The drive to automate business processes of the past few decades, typically those modeled with BPM (Business Process Modeling) tools, generated systems that were too specific in many cases, and employed too many “human exits” when it became too difficult for the modeling tool to model the business process. Operational Intelligence is most effective without these human exits. These systems tend to be very brittle and there is little interest in opening them up. In research reported by Mulesoft, 2017 Connectivity Benchmark Report, 65% of surveyed Information Management Decision Makers consider legacy systems “very” or “extremely” important. Digitally transforming while maintaining legacy systems is critical for Information Management Decision Makers.

Most Complex: Discover Exposures Due To a Range of “Gotchas”

Key operations in organizations are run by so-called “shadow systems” that may be controlled by departments or even individuals, running on obsolete platforms, in Excel spreadsheets or even compiled systems whose source code is lost. Many of these systems arose due to a need for functionality not provided by IT, and even perform important functions, but It will be difficult to integrate data in a timely manner from many of these systems.

Additionally, a range of other possible exposures have to be addressed, including a number that keep causing headaches over multiple generations of technology. These includes simple, but potentially deep, problems like:

  • Do we have the documentation we need to effect the integrations we want?
  • Who manages the application and is responsible for proper operation?
  • Are the tools employed by the application up to the transition?
  • What new loads will the integration generate and how will that effect capacity planning?
  • Will the new function be inherently less secure than the current system – and is that OK?
  • Will users of the system be able to employ the new capability or are they likely to rebel?

Solution: Never Treat Operational Intelligence as Mainly a Technology Problem

The same advice applies that you should use on any initiative, which is, what problem are you trying to solve? You should work backwards from there. Use of some clear terminology can avoid confusion within your organization, not just internally, but in communication with vendors and service providers. To get the most out of your operational intelligence progress:

  • Be clear about what you need.  Having clarity on the meaning of analytics has clear benefits. Because the nature of analytics is a little mysterious to most people, a vendor statement that they provide “embedded predictive analytics” or “machine learning” can no longer be taken at face value. You should look closely to see if those capabilities line up with your needs. And, of course, be willing to pay for what you need and ensure that vendors discount based on what you don’t.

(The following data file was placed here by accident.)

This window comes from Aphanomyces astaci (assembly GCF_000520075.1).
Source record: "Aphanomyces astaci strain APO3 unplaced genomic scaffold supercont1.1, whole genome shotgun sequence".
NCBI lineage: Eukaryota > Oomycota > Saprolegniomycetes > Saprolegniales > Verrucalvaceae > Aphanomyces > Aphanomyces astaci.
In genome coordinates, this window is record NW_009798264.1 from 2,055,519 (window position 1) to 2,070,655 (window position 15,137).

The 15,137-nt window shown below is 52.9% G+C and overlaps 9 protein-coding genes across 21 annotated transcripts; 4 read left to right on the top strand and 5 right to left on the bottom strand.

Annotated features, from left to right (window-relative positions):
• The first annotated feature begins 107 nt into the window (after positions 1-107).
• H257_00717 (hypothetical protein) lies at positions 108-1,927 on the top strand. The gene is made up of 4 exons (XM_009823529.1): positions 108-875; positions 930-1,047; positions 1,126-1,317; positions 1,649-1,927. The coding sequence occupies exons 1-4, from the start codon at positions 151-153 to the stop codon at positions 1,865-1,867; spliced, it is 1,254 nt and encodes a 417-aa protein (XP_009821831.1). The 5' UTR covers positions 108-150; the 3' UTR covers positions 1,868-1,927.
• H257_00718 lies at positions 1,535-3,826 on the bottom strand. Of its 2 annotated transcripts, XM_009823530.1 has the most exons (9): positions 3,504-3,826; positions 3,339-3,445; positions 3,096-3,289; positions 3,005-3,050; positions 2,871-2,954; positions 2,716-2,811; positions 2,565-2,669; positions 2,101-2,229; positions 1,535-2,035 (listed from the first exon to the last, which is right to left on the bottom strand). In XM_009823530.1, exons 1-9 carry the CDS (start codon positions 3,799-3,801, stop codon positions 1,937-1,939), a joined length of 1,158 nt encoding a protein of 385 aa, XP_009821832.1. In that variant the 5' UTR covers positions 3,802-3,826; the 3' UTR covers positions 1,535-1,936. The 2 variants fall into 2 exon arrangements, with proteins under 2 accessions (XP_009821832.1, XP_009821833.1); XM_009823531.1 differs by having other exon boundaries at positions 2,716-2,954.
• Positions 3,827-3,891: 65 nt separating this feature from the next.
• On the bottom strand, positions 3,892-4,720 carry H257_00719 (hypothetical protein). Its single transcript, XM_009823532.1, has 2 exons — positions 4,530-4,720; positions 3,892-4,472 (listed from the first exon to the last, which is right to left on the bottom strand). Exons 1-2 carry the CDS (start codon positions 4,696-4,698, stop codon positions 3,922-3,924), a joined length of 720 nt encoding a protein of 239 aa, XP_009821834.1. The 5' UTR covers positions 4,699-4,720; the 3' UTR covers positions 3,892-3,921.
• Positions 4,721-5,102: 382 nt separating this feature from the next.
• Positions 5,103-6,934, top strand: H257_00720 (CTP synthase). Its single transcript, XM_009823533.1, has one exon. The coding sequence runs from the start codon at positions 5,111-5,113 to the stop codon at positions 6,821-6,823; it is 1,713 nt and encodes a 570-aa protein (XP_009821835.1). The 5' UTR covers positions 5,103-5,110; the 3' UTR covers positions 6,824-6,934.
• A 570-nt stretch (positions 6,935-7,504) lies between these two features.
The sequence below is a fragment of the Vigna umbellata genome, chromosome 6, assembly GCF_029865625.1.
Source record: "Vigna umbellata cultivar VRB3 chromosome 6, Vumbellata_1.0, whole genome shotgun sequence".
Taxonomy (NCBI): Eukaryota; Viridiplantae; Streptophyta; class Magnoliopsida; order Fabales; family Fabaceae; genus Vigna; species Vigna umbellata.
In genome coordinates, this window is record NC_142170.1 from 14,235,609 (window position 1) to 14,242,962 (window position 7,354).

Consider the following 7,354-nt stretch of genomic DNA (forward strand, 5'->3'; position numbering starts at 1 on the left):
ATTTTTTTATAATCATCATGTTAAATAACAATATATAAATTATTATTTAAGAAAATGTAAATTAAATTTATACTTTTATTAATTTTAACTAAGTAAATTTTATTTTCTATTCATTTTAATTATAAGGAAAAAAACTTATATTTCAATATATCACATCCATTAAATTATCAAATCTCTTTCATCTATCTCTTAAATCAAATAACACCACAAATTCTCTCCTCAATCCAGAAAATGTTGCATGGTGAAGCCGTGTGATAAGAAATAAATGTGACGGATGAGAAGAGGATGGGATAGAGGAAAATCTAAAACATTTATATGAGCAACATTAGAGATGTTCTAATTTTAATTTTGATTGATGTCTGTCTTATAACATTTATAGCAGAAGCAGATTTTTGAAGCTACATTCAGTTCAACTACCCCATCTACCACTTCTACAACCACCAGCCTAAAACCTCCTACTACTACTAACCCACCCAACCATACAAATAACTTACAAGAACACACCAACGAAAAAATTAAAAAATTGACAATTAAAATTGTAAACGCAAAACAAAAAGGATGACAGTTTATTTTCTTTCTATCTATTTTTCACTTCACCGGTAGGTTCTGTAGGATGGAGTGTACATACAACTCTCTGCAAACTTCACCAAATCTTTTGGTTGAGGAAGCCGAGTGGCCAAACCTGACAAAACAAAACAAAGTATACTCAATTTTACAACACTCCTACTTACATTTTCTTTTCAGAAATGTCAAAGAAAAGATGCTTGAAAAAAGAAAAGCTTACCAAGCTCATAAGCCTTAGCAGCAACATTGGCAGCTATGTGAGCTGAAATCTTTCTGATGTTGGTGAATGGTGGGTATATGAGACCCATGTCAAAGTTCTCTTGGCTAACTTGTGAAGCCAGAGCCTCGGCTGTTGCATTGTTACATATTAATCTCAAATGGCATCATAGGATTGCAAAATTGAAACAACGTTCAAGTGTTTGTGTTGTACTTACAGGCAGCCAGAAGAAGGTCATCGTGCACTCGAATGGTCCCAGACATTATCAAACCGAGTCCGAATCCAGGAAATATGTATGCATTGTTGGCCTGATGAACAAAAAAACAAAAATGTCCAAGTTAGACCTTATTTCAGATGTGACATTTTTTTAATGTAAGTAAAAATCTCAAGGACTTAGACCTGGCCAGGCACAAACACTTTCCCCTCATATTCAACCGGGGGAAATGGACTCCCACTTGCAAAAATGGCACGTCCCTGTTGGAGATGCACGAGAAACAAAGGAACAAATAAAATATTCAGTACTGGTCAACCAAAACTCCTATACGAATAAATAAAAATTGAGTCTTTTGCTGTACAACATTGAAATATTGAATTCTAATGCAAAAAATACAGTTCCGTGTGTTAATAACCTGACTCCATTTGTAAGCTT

• Don’t assume high value means high resource costs. In the same vein, you needn’t hesitate to begin because you believe you need to source a dozen PhDs, when in fact, your needs are in a less complicated category. Concerns regarding high-value applications shouldn’t balance costs, functional improvements, and increased operational risks due to technology, administration, or user adoption factors.
  • Formulate specific vendor questions based on what level of sophistication and resources you need. By more clearly specifying what type of technologies you need, it becomes very easy to ask: Is this tool designed to discover and create predictive models, or to deploy them from other sources? Do you offer training in quantitative methods or only in the use of your product? Is the tool designed for authoring scoring models or just using scored values? Bias your technology selections to getting value today, but use this information also to shape your estimates of future requirements – and test vendor offerings against that estimate, also.
  • Use analytic knowledge to start to prepare the rest of the organization.  Understanding what type of analytics – and results – you need and how you will be able to communicate to those who are not familiar with the methods. Operational intelligence is a team sport. To use a sports analogy, your play won’t work if your quarterback (senior executives) are the only ones who know what’s been called. Rank-and-file users remain the most important creators and potential destroyers of business value in operational intelligence.

Action Item. With Operational Intelligence consider the risks of legacy systems and the benefits of fast or even unattended decision-making for certain problems. Seek advice from others with more experience, either from vendors, consultants or even colleagues in your industry associations. Look for the smallest, easiest application with the greatest potential payback. Don’t disregard pitches from packaged software vendors, but be forewarned that operational intelligence is the new “upgrade strategy” in the packaged software world.